Whoa… you damn well can’t do that anymore!
This is what graphic design looks like
Dyslexie, A Different Kind of Beauty
Well, if it isn't the old typeface bait-and-switch
Seeking a full-time position in hurricane logo design
Today I am a Red Sox fan (did I just say that?!)

Category Archives: literature

“This is water, this is water.”

This is Water from Patrick Buckley on Vimeo.

Taken from David Foster Wallace commencement address given to the graduates of Kenyon College in 2005

There are these two young fish swimming along and they happen to meet an older fish swimming the other way, who nods at them and says “Morning, boys. How’s the water?” And the two young fish swim on for a bit, and then eventually one of them looks over at the other and goes “What the hell is water?”

This is a standard requirement of US commencement speeches, the deployment of didactic little parable-ish stories. The story [“thing”] turns out to be one of the better, less bullshitty conventions of the genre, but if you’re worried that I plan to present myself here as the wise, older fish explaining what water is to you younger fish, please don’t be. I am not the wise old fish. The point of the fish story is merely that the most obvious, important realities are often the ones that are hardest to see and talk about. Stated as an English sentence, of course, this is just a banal platitude, but the fact is that in the day to day trenches of adult existence, banal platitudes can have a life or death importance, or so I wish to suggest to you on this dry and lovely morning….

Inside The World’s Hippest Underground Newsstand

About The Newsstand: An independent media take over of the Newsstand at the Metropolitan Avenue station in Williamsburg, Brooklyn. Located at the intersection of the G and L trains, the Newsstand sees thousands of commuters pass by every day. This new shop will feature independent magazines and zines from around the world, curated by Lele Saveri of the 8-Ball Zine Fair especially for alldayeveryday.

03NEWSSTAND2-popup

From The New York Times

The rumble of trains and the beeps of swiping fare cards don’t seem to distract shoppers huddled inside a tiny newsstand at the Metropolitan Avenue subway station in the Williamsburg section of Brooklyn. Some customers squat, flipping through literary magazines and novels with titles like “Killing Williamsburg.” Others thumb through booklets of photocopied Polaroids. There isn’t a daily paper or a gossip magazine in sight, and almost no one looks up when a curious commuter asks, “What is this place?”

This place is the Newsstand, a pop-up shop that has transformed an ordinary subway space into a store for independently published magazines, books, comics and zines. In a digitalized world, it is a small haven for printed media.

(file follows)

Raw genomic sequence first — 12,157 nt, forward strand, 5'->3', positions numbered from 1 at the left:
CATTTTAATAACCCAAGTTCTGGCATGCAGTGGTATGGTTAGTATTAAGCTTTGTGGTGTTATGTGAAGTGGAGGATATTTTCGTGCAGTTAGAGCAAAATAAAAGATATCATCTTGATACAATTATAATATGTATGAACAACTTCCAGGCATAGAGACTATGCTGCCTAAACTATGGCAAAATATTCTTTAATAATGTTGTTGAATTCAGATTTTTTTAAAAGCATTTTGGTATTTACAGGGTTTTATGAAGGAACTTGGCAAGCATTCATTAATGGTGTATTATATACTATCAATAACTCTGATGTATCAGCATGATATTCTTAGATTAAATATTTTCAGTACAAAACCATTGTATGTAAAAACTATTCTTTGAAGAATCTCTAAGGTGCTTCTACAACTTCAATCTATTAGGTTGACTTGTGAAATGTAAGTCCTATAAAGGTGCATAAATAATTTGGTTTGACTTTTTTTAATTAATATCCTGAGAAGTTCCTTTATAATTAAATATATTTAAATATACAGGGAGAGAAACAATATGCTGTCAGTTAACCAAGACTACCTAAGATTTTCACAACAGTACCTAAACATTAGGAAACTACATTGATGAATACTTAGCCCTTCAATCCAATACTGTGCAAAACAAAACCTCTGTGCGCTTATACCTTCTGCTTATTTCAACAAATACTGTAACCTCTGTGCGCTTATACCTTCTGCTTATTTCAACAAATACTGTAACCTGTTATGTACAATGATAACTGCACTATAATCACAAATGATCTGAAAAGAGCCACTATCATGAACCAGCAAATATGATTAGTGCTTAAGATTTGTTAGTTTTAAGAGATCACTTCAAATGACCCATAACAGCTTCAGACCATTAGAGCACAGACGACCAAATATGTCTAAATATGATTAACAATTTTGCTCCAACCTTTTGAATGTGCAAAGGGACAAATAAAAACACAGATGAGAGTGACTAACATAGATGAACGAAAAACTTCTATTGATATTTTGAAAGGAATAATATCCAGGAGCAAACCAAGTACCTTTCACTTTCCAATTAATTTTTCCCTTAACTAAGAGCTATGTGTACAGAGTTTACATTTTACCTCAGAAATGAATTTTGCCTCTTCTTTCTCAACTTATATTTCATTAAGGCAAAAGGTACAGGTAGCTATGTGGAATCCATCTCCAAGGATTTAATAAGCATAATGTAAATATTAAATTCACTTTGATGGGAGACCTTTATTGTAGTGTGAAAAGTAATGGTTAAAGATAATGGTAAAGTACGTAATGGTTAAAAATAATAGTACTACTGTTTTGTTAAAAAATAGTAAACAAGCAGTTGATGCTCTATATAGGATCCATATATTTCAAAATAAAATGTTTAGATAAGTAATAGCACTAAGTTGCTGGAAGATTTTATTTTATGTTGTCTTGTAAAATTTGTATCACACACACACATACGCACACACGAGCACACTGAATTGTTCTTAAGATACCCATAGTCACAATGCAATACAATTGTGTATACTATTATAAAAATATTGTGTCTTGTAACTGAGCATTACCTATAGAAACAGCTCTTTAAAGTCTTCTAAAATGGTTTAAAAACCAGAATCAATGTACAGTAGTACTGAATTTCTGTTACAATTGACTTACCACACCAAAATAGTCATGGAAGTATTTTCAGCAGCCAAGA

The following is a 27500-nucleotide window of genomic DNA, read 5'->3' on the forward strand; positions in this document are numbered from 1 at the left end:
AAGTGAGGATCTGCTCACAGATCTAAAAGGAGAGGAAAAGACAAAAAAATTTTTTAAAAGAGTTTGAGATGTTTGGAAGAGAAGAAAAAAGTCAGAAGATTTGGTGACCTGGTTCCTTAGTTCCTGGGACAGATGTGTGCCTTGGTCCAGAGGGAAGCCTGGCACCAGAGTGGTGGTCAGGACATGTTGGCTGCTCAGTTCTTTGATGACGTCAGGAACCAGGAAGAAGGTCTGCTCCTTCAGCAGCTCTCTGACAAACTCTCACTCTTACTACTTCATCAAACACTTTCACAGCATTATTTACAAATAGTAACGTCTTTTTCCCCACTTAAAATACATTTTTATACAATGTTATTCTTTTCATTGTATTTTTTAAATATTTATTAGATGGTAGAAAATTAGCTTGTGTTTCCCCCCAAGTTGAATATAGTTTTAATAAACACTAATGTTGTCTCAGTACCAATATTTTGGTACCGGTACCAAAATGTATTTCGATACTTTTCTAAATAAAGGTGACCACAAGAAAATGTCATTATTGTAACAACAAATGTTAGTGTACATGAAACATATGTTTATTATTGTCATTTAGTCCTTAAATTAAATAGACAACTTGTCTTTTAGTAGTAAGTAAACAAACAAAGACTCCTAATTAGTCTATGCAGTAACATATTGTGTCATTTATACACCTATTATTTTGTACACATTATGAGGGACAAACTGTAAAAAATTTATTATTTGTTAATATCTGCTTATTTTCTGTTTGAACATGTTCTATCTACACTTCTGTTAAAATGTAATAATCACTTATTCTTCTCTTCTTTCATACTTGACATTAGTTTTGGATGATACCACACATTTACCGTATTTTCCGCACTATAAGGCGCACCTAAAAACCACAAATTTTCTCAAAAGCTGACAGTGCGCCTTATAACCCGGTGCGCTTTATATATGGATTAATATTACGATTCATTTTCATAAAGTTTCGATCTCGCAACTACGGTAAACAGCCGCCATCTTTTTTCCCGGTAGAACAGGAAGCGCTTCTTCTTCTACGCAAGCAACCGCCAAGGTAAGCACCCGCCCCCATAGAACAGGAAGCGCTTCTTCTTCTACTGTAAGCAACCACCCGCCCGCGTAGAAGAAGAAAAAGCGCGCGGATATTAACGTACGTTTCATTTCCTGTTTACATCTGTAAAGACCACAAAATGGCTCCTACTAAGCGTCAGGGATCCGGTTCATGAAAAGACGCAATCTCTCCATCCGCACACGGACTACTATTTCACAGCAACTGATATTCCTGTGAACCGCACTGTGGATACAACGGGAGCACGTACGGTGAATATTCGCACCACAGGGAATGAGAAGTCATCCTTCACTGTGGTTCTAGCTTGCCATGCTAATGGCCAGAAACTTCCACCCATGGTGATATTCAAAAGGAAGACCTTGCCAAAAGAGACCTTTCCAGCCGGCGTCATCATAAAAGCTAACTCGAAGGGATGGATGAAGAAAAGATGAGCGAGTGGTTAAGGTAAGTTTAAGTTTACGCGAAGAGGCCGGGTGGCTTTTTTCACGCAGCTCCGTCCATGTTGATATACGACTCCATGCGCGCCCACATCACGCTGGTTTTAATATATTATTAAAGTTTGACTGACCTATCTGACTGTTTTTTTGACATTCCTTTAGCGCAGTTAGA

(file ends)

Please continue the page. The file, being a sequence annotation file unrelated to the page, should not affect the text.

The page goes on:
Continue to the full article

Shirley Tucker on designing book covers

Shirley Tucker worked at Faber as a book cover designer alongside Berthold Wolpe. She joined in the late 50s and stayed until the 80s, her most well-known cover is the original 1966 edition of ‘The Bell Jar’ by Sylvia Plath. Here she discusses the process of designing a book cover.

And yes, we really used to do it this way…

Shirley Tucker on designing book covers from Faber and Faber on Vimeo.

Poetry that grabs my attention (no small feat)

via: popupcity.net

Advertising Was The New Poetry

Blaise Cendrars claimed advertising to be the new poetry. Robert Montgomery makes us think the other way around. In his ‘Words in the City at Night’ series, the London-based artist hijacks large advertising billboards and bus stops to display his melancholic poems, echoing the Situationist concept of détournement. He explains:

“What interests me in working anonymously is that people encounter it without knowing its art. They know it’s not advertising, and it’s not graffiti either and they do not need an art history knowledge to read it. I’m super-interested in the ordinary person at the bus stop getting on the bus to their job everyday and suddenly seeing this weird text.”

 

Perhaps the only thing “new” is the level of desperation

From the New York Times, December 3, 2011

Selling Books by Their Gilded Covers

Even as more readers switch to the convenience of e-books, publishers are giving old-fashioned print books a makeover.

Many new releases have design elements usually reserved for special occasions — deckle edges, colored endpapers, high-quality paper and exquisite jackets that push the creative boundaries of bookmaking. If e-books are about ease and expedience, the publishers reason, then print books need to be about physical beauty and the pleasures of owning, not just reading. (more)